Francis Harringer, who for five years has been chief engineer on the propeller Northern Light, and has served on the Great Lakes for almost a quarter of a century, is one of the most successful marine engineers in service. Throughout his life he has been a resident of the city of Buffalo.
Mr. Harringer was born on Tenth street, near Carolina street, in that city, May 27, 1857, a son of Franklin R. and Mary A. (Dunn) Harringer, the former of whom was born in Alsace-Lorraine, of German parents, and when an infant was brought by his father, George Harringer (who was a flax farmer by occupation), to Buffalo, and there he remained a lifelong resident. He became a marine and stationary engineer, and spent several years on the lakes, but during the remainder of his working life he found employment on land. He died May 24, 1874, his widow, Mrs. Mary A. Harringer is still living. The family of Franklin R. and Mary A. Harringer consisted of six sons and four daughters, of whom the following are now living: Francis; Mary A.; who married Edward Haley, of Buffalo; Catherine, wife of Frederick Burr, of Buffalo; Joseph, a boilermaker and tug engineer; Thomas, assistant engineer on the Northern King; Ellen, who married Paul Menda: and Margaret. All of these survivors, except Joseph, reside in Buffalo.
Frances Harringer, our subject, received a good common-school education at Buffalo, and besides the benefits of the public schools he received a three-years' training at St. Mary's College, on Broadway. He was by nature and inclination a student, and took good advantage of the opportunities that thus presented themselves to him. After leaving school he worked in the Shepard Iron Works, on Illinois street, where he remained for three and one-half years, thoroughly acquiring the machinist and engineering trades. When work was slack he found employment as a dock hand on the tugboats, and thus acquired a familiarity with the line of work that was to become his future occupation.
In 1875, Mr. Harringer became fireman on the propeller Prairie State, under John Durr, chief engineer, and in the following winter worked in Sherman S. Jewett's stove works. In the season of 1876 he went on the steambarge Fletcher, under Chief Jacobs, and while there during the following season of 1877 he received his license as second engineer. Excepting one trip on the propeller Olean, the season of 1878 he spent on tugs. During the season of 1879, he was second engineer on the Colorado, and in 1880 he was on the Olean. In 1881 he was again on the Colorado, in July of which year she blew up, killing six men. The balance of the season he served on the John D. Griffin.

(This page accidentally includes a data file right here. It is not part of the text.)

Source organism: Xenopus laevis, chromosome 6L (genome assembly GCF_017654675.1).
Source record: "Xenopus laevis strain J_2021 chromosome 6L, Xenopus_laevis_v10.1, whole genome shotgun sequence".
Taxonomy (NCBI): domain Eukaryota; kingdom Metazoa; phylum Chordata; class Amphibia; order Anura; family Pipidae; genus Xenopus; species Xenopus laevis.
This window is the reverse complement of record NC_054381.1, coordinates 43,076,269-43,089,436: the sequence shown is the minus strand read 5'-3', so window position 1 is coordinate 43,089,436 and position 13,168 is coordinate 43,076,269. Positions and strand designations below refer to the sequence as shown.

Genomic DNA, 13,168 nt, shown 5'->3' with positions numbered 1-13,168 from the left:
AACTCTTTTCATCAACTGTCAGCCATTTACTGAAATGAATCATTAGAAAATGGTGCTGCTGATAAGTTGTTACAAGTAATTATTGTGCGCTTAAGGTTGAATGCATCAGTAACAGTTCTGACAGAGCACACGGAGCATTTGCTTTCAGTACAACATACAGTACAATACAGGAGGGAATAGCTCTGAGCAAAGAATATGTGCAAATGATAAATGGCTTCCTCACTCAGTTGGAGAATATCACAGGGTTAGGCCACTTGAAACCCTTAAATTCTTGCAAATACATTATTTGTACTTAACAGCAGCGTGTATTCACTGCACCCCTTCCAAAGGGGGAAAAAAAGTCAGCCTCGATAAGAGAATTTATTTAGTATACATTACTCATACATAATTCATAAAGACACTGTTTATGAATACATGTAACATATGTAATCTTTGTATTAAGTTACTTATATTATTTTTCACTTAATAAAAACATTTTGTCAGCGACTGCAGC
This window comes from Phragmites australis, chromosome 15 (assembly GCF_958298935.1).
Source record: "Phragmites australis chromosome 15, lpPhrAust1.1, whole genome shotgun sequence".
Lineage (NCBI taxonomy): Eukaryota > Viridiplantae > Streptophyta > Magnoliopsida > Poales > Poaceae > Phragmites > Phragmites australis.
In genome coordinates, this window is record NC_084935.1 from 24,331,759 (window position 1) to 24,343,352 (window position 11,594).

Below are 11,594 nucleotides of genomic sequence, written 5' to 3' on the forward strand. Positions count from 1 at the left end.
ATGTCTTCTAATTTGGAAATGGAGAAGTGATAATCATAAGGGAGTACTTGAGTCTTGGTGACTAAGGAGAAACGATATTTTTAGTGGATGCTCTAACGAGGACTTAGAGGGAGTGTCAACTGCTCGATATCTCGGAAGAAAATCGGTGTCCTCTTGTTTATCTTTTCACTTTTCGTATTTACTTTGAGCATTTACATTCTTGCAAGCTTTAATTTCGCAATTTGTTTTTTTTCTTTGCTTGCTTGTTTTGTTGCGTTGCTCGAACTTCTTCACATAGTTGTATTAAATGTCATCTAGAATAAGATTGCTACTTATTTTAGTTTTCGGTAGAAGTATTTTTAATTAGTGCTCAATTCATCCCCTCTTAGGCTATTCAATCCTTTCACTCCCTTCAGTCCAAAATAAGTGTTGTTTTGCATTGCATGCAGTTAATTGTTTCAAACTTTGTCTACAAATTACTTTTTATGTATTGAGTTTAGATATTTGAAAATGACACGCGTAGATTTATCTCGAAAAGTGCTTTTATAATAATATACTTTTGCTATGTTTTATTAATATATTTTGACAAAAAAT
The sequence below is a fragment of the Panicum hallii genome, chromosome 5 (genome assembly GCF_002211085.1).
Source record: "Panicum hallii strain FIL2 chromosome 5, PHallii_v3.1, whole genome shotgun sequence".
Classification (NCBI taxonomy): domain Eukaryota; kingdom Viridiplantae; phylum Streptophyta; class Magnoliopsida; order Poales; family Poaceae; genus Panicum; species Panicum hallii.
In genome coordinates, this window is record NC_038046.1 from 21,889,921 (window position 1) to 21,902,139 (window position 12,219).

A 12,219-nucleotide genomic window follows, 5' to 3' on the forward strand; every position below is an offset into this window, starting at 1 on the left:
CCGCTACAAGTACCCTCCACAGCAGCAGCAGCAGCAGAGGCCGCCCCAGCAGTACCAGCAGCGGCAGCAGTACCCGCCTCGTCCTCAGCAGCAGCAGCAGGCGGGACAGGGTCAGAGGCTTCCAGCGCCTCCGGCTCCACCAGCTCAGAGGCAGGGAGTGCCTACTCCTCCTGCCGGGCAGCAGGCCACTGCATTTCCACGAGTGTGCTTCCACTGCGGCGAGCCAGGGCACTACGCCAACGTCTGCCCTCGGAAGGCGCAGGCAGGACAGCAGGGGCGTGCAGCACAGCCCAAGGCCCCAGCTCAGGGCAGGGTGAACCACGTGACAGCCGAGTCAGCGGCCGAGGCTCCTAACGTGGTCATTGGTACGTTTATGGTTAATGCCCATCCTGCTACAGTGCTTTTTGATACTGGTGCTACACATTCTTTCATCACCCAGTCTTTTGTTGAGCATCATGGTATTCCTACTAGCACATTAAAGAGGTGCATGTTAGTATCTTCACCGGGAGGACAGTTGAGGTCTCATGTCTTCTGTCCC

In 1882 Mr. Harringer was chief engineer of the propeller Huron City, until August when he quit her, to bring out the propeller Scotia, on which vessel he remained as chief engineer until she was lost on Keweenaw Point in November of the same year. In 1883 Mr. Harringer went to Erie to fit out the Philadelphia, as second engineer. He made one trip, and then ran a steamyacht up and down the river for a time, finishing as chief engineer on the Annie Young, and was with her the next season also. In 1885 he made two trips on her, then resigned to become chief engineer of the steambarge Nahant, was with her until September, and finished on the Fred McBrier. In the following season he went into the D.J. Foley, as chief engineer, and from September finished on the Waverly. During the seasons of 1888 and 1889 he was on the Newsboy, and on the Fountain City during 1890, while in 1891 he was chief engineer of the Gypsum. In 1892 he began work on the Lehigh line, then a part of the Northern Steamship line. For five seasons he has been on the Northern Light as chief engineer, the boat in which he commences service with this company, although at various times he has been in other vessels of the same line.
Socially, Mr. Harringer is a member of Lodge No. 1, M.E.B.A., and has been connected with the organization since 1882. He was married to Miss Mary E. Farrell, daughter of Patrick Farrell, who lost his life in the propeller Globe in Chicago. Mr. Harringer resides at No. 272 Front avenue, Buffalo. He is in every sense of the term a self-made man, and is one of the most successful engineers on the Great Lakes.
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This version of Volume II is based, with permission, on the work of the great volunteers at the Marine Captains Biographies site. To them goes the credit for reorganizing the content into some coherent order. The biographies in the original volume are in essentially random order.
Some of the transcription work was also done by Brendon Baillod, who maintains an excellent guide to Great Lakes Shipwreck Research.